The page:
The Pretenders

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As a young female songwriter, I was always looking for icons to look up to.  There was Madonna and Cyndi Lauper, but I needed someone a little tougher.  For any of my friends who have ever seen me with a loofah on my head—especially circa 2005-06 while working at Whole Foods in Seattle—I stole the idea from Chrissie Hynde.  I loved the idea of wearing a bathroom article as a hair ornament.

One time, I was driving my Subaru Outback through Interbay to Ballard to see Billy Childish read poetry with my friend Benny, and I had a loofah on my head.  I needed to hock a loogie, so I opened the door to take care of business at a red light.  Of course I had a million pieces of paper above the sun visor, and as I turned to hock, the loofah knocked all the papers loose.  I reached to grab everything, and then didn’t see where the loogie went.  Like a scene out of There’s Something About Mary, I did the deed but the evidence went missing.  When I reached Ballard, I found the loogie inside the sleeve of my sweatshirt.  Inside!  Don’t ask me how.  But I had to ditch the hoodie and ended up buying a new shirt to wear at Cupcake Royale.  It probably said “Legalize Frostitution” on it.  The moral of the story: don’t loofah and drive.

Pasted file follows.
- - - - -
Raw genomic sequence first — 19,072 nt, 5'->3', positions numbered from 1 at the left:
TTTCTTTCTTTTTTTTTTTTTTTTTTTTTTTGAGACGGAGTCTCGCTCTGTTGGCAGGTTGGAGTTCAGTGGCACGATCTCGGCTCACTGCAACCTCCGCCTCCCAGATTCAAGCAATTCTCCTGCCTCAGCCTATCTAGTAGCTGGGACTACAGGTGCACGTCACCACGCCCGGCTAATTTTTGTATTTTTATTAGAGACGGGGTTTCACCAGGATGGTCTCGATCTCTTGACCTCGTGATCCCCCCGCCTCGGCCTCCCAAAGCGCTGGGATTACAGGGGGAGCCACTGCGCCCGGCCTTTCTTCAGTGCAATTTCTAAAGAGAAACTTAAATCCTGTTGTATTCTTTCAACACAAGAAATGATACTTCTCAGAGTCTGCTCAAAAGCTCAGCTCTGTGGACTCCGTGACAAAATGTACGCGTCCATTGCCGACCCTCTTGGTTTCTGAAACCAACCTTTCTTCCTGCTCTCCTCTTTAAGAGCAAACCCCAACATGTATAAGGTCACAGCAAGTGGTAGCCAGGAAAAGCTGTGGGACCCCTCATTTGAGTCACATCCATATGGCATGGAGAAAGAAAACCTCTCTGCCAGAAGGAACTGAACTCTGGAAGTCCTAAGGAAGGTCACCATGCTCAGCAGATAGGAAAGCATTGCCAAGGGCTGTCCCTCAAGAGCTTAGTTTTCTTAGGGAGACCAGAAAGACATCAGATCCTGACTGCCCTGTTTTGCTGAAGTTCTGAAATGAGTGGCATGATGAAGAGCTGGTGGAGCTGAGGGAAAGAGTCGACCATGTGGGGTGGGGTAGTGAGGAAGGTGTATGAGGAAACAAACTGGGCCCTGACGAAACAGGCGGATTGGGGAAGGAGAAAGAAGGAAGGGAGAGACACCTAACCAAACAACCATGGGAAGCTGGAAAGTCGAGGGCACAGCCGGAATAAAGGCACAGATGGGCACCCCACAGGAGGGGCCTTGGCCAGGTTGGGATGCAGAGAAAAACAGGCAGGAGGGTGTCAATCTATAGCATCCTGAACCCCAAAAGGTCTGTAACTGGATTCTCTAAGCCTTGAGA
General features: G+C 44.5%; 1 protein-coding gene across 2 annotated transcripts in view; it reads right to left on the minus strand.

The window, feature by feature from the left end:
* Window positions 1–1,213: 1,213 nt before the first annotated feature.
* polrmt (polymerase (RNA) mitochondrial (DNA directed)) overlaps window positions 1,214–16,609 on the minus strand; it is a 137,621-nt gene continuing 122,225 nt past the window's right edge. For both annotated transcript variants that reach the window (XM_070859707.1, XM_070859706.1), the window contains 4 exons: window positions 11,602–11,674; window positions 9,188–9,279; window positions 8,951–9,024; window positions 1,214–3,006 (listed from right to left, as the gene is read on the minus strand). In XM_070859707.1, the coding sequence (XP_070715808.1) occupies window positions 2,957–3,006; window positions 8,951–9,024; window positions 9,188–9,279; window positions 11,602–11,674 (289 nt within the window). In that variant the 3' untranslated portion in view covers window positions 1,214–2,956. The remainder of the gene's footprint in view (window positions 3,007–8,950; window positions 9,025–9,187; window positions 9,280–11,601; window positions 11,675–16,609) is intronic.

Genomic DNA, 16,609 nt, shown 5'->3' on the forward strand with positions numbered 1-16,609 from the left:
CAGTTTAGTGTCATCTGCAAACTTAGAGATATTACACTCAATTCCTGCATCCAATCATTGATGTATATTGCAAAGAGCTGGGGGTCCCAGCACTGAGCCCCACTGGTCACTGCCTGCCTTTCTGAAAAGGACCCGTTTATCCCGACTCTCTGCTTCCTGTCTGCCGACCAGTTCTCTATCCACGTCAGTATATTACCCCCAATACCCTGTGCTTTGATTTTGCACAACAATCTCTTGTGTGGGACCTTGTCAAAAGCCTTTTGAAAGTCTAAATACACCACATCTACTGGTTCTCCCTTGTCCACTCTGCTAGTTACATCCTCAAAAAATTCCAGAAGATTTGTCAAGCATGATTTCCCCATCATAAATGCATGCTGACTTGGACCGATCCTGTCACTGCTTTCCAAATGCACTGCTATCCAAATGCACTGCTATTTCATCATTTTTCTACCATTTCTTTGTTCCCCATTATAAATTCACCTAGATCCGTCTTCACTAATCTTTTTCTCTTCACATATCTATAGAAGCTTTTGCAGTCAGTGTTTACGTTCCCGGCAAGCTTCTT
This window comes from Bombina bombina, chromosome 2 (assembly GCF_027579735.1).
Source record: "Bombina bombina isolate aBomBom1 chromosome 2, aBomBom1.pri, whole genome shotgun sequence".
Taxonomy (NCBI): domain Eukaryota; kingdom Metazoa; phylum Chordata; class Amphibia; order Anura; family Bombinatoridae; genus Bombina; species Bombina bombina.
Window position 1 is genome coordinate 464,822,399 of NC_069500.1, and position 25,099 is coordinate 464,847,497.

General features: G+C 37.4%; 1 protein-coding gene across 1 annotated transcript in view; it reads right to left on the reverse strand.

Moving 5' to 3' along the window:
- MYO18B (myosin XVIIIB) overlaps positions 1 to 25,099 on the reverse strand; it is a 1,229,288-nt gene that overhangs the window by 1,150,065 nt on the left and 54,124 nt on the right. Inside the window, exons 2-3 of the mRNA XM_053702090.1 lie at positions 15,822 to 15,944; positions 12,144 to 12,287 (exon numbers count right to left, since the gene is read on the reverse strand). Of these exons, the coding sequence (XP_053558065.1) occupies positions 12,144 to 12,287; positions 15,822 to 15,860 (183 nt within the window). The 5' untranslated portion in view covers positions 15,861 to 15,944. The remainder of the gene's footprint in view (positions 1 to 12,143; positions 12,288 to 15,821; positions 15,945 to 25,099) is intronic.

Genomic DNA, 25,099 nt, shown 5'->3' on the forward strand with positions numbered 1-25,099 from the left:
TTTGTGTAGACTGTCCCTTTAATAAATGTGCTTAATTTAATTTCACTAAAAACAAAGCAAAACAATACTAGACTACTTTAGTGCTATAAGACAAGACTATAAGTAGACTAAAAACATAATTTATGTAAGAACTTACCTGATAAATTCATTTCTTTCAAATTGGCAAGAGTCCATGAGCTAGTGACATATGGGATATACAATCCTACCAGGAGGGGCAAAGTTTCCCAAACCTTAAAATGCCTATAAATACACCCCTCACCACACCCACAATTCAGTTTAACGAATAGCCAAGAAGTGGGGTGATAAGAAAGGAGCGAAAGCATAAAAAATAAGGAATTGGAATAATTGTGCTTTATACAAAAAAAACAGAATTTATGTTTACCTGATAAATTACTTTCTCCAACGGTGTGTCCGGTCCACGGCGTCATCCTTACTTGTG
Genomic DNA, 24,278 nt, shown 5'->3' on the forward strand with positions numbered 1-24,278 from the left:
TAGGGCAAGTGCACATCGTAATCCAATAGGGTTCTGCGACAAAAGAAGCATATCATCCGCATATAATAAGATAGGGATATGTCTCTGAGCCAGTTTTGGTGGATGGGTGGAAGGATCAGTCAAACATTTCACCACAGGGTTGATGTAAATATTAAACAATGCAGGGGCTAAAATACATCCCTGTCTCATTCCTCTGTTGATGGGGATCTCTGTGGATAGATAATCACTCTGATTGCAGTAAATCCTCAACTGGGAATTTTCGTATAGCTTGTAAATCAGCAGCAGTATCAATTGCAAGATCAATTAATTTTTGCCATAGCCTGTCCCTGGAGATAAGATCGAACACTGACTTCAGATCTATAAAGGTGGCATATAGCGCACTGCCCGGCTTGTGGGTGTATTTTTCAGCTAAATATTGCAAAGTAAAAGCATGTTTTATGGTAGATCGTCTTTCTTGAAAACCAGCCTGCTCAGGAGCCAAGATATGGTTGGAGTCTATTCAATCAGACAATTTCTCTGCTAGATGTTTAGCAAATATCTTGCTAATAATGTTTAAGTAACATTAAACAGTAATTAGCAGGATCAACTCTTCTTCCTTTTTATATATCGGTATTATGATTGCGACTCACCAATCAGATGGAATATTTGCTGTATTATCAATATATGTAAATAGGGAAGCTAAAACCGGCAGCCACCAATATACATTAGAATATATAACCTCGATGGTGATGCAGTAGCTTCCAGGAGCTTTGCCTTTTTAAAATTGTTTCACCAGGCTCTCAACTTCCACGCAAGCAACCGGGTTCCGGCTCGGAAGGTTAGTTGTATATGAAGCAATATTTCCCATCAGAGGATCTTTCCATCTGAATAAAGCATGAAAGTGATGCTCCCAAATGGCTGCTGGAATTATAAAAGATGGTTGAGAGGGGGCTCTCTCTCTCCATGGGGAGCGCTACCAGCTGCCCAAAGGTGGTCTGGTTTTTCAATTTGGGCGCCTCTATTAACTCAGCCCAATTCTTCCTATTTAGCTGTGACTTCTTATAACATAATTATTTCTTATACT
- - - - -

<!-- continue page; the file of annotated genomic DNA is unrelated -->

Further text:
In 1995, I was 13 years old and right in the beginning of my punk rock revolution.  I had started dying my hair with punky color hair dye, I played electric guitar, and I lied to mother all the time about going to see local bands play The Shelter in Detroit.  Also in 1995, the VH1 Fashion Awards had The Pretenders perform.  I was way too cool for VH1, but I’m sure it was on a Sunday night and I was bored and I had no homework.  Oh, who knows what the circumstances were!  I was watching!  And damn, Chrissie Hynde strutted onto that stage singing “Brass in Pocket” and blew my mind.  I had never seen a woman so feminine and tough all at once.  She looked like she would stab you if you crossed her, yet she was wearing a super short skirt and oozing sex appeal.

I never forgot this moment.  It is really powerful to have a performance leave that strong of an impression.  Musicians perform all the time and can only hope of being as memorable as that 3 minutes from 1995.  I still worship Chrissie Hynde, and I promise to dress up as her from that VH1 performance this coming Halloween.

Goodbye, The Pretenders.

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2 thoughts on “The Pretenders

  1. Ah. Nice.
    I was three feet from Chrissie when the Pretenders first came through Boston – must have been ’79. They Played the Paradise on Comm Ave. I clearly remember the ticket price: $3.50. She wore torn leather jeans. Great show – had to have been!

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